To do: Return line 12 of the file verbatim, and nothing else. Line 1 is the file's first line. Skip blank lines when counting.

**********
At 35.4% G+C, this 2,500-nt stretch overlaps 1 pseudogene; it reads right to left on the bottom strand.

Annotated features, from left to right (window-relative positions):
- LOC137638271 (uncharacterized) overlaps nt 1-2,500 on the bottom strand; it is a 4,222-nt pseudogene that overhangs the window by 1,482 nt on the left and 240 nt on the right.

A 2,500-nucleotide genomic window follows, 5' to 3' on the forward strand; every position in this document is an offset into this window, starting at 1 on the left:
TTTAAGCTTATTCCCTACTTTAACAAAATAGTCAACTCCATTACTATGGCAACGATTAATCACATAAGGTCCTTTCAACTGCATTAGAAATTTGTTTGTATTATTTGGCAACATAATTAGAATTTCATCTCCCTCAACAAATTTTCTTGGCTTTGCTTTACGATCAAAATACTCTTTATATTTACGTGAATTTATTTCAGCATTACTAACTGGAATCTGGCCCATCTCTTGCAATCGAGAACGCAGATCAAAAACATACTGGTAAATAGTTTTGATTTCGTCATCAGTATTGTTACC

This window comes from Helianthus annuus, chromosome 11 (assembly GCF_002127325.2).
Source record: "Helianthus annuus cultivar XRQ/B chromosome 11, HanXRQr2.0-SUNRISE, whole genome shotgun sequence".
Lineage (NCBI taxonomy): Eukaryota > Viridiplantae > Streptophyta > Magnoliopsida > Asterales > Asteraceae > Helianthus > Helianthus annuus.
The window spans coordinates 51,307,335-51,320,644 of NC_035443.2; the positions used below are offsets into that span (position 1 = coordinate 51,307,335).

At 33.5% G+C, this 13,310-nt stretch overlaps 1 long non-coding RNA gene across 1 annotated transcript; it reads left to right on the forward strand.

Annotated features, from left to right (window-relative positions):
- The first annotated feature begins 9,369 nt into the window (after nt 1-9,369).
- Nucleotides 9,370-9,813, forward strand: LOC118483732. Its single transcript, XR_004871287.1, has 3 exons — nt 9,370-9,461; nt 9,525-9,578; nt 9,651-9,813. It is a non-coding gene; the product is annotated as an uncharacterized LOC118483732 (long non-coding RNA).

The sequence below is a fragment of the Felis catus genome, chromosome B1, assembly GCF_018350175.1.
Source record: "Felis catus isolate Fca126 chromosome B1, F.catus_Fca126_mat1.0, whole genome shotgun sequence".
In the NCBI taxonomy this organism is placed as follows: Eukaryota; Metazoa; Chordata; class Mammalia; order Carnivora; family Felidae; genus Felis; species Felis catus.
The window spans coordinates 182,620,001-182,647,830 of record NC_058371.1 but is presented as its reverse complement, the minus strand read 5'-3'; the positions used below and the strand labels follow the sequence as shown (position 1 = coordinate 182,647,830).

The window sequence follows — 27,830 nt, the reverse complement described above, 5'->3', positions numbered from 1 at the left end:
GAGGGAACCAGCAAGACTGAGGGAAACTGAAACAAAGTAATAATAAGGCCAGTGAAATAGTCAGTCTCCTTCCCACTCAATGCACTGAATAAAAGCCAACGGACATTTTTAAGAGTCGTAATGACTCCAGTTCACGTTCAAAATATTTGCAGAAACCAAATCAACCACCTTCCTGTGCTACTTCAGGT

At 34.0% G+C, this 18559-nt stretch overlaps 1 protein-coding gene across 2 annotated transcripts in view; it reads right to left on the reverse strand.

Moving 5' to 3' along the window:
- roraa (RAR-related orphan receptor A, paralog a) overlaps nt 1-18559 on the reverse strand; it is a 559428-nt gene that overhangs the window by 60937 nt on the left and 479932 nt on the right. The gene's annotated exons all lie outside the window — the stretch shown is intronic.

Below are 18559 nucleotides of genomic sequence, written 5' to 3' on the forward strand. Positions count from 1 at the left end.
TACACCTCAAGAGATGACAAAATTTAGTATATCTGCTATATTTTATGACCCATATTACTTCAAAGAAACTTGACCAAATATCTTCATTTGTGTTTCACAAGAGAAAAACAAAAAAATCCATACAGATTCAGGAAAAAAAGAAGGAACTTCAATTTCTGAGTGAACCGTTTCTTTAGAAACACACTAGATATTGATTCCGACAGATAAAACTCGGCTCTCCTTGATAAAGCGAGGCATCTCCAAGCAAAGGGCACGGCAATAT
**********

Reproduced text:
- The first annotated feature begins 9,369 nt into the window (after nt 1-9,369).